Course Hero. "The Negro Speaks of Rivers Study Guide." Course Hero. 29 Nov. 2017. Web. 15 Dec. 2018. <https://www.coursehero.com/lit/The-Negro-Speaks-of-Rivers/>.
Course Hero. (2017, November 29). The Negro Speaks of Rivers Study Guide. In Course Hero. Retrieved December 15, 2018, from https://www.coursehero.com/lit/The-Negro-Speaks-of-Rivers/
(Course Hero, 2017)
Course Hero. "The Negro Speaks of Rivers Study Guide." November 29, 2017. Accessed December 15, 2018. https://www.coursehero.com/lit/The-Negro-Speaks-of-Rivers/.
Course Hero, "The Negro Speaks of Rivers Study Guide," November 29, 2017, accessed December 15, 2018, https://www.coursehero.com/lit/The-Negro-Speaks-of-Rivers/.
For a brief period after the Civil War (1861–65) the federal government, having passed the 13th, 14th, and 15th amendments to the U.S. Constitution, guaranteed freedom, the ability to vote, and equal protection under the law to newly freed black people. By the late 1870s, however, white supremacists filled the state legislatures of the South and passed laws that enforced segregation—commonly known as Jim Crow laws. Besides suffering segregation and discrimination, African Americans were subject to horrific violence. By one estimate, an average of 119 African Americans were tortured and lynched (a punitive and illegal mob killing) every year between 1890 and 1910. Often, punishment was handed down for minor infractions, harmless slights, or imagined insults.
Nine out of 10 black Americans lived in the South at the dawn of the 20th century. But a great migration occurred when, a decade later, blacks headed North. Conditions in the South had deteriorated because of the segregation laws, and economic opportunities were scarce for blacks. During World War I (1914–18) a labor shortage led northern businesses to look South, offering good jobs, free transportation, and low-cost housing to African Americans. From 1910 to 1940, over 1.6 million African Americans migrated, for the most part to major cities in the North (most notably New York, Cleveland, Chicago, and Detroit). The African American population of New York increased from 140,000 to 650,000 in just 30 years.
Life in the North may have been safer, but discrimination persisted, taking various forms. These included resistance to mixed-race neighborhoods and schools. The work of the politicized African American such as Langston Hughes was to seek not just equal treatment and equal opportunities, but acceptance. Hughes sought to persuade white America that the black person was a human being, equal to all.
The Harlem Renaissance was an outpouring of cultural and political production of literature and art by African Americans in the 1920s. Langston Hughes, a key figure in the movement, gained international attention as the movement spread overseas. For Hughes (and for many black artists) the establishment of an international community of talented black men and women energized proponents of sweeping social change.
The center of activity was Manhattan's Harlem, a grand neighborhood developed originally for middle-class whites. As a result of overbuilding, however, Harlem was opened, reluctantly, to blacks. At the same time, national interest in African American culture was growing, along with the popularity of jazz and dance. The spectacular success on Broadway of the musical Shuffle Along (1921) brought white patrons and black artists together.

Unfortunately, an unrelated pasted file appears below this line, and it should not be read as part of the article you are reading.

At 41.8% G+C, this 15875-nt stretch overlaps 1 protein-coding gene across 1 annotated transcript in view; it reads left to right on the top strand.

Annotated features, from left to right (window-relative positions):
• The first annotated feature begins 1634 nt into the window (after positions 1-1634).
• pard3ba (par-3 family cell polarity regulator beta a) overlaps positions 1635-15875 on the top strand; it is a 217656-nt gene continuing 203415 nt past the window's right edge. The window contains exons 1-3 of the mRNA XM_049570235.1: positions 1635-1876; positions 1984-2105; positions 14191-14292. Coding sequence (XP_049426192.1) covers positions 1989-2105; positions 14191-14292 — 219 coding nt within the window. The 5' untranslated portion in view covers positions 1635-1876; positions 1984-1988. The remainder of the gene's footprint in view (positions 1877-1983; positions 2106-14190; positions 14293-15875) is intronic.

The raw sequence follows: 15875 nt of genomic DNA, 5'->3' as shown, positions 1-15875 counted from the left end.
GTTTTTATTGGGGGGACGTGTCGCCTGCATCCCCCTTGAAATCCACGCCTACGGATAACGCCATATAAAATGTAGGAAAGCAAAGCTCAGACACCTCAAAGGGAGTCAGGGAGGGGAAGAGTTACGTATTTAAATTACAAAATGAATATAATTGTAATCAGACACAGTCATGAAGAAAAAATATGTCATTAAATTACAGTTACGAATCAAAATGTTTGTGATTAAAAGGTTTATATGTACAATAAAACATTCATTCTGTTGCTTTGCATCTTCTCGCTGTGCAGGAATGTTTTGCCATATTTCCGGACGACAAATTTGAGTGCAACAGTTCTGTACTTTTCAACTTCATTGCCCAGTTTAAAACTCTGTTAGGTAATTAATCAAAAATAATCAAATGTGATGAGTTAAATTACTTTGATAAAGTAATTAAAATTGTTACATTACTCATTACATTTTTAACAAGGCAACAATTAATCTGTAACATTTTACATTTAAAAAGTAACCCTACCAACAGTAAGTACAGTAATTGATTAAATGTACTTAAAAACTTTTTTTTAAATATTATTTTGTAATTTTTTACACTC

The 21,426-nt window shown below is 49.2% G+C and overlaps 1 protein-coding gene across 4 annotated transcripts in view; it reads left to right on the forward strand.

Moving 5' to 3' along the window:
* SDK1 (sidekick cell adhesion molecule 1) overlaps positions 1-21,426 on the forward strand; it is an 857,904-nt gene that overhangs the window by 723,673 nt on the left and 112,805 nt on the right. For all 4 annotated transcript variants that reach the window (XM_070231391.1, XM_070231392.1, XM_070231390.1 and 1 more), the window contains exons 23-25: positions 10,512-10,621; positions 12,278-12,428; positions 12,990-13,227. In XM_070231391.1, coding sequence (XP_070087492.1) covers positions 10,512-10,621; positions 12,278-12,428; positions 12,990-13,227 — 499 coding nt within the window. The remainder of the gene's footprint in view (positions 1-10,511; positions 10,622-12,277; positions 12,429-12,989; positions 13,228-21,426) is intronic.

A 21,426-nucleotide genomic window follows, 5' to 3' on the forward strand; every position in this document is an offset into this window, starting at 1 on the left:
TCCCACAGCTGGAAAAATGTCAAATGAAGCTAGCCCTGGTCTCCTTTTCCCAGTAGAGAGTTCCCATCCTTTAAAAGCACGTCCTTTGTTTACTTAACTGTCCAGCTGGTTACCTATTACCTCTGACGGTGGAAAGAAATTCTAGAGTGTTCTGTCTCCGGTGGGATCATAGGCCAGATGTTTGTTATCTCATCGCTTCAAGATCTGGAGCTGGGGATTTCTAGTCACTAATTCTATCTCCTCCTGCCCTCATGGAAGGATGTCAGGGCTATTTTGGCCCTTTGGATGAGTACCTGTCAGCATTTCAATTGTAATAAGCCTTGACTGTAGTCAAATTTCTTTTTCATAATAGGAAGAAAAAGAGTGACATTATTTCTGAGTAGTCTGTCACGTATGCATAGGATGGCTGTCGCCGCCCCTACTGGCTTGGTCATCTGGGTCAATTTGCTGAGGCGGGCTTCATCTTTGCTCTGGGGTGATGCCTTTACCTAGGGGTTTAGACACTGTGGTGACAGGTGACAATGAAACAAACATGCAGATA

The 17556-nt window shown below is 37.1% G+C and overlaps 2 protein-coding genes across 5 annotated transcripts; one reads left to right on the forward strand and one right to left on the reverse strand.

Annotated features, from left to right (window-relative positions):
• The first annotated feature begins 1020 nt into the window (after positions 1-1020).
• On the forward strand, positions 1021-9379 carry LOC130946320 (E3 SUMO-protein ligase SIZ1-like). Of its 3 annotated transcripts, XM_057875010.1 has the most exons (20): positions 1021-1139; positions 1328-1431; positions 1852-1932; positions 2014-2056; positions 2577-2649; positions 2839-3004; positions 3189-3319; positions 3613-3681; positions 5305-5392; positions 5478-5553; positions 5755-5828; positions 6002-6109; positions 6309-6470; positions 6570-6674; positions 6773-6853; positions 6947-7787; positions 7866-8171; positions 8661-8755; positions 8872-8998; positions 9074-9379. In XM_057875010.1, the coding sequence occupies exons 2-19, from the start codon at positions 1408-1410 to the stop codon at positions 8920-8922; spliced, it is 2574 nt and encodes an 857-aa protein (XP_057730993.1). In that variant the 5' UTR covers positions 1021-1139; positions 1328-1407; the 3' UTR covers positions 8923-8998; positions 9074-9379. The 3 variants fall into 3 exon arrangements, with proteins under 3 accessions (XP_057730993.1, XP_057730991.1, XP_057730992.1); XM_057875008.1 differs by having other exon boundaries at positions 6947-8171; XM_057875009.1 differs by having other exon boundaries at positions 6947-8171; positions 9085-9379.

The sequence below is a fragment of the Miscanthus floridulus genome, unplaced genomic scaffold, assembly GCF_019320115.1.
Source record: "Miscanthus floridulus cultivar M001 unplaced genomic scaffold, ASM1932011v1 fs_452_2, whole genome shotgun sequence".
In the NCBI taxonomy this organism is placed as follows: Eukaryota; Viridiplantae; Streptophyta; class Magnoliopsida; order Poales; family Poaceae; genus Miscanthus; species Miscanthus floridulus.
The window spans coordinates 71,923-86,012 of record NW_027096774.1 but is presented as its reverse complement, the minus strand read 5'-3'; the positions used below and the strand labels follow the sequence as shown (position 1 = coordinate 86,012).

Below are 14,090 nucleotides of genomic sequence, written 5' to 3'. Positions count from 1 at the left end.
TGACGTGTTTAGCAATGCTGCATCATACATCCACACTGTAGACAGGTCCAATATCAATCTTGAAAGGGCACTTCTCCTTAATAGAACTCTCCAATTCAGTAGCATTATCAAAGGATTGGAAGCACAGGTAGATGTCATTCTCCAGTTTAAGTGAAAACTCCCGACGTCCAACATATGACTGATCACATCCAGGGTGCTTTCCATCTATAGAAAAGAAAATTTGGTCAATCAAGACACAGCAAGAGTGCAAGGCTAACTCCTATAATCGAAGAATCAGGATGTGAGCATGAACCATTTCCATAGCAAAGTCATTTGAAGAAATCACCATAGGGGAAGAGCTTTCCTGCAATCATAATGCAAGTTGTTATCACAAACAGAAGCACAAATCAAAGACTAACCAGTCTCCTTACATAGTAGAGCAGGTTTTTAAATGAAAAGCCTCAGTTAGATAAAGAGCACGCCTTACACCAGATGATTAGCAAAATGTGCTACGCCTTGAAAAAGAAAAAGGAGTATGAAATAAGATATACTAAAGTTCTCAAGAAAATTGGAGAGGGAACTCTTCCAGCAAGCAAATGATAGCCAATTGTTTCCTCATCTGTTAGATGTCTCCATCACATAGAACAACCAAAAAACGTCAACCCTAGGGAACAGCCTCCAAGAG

The hope of the black community rested in the idea that black artistic achievement in literature, painting, sculpture, and music would put to rest prejudiced assessments about black capability and enterprise. At the same time, major black political and cultural organizations were located in New York. The National Association for the Advancement of Colored People (NAACP), the National Urban League (formerly the National League on Urban Conditions Among Negroes), and the Universal Negro Improvement Association were all working together. Literary activity—especially poetry—was encouraged with the establishment of three important journals, The Crisis (1910), Messenger (1917), and Opportunity (1923). All three featured black literature and art, with an emphasis on poetry. The excitement on the streets was palpable, and as Langston Hughes put it, "the Negro was in vogue."
Hughes employs a number of literary devices in "The Negro Speaks of Rivers":
anaphora: This technique repeats a word or phrase at the beginning of successive clauses to provide a rhetorical effect. Hughes uses it in the poem's opening lines.
assonance: This technique uses the repetition of vowels to achieve an effect in a text. "The Negro Speaks of Rivers" has many variations on letter o sounds, suggesting the flow of blood and water. In the opening stanza, for instance, readers will note the use of the words known, world, older, flow, and blood; and in the fourth line, soul and grown. The last two words are also repeated in the poem's final line.
enjambment: In several places in the poem, Hughes uses this technique in which a thought does not end at the end of a line.
personification: The speaker gives human qualities to inanimate objects in phrases such as "dawns were young" and "singing of the Mississippi."
repetition: Several key phrases using the word river are repeated: "I've Known rivers" appears in the first, second, and ninth lines, while the fourth and last lines are "My soul has grown deep like the rivers."
simile: This technique, a comparison using like or as, can be seen in the repeated phrase "grown deep like the rivers."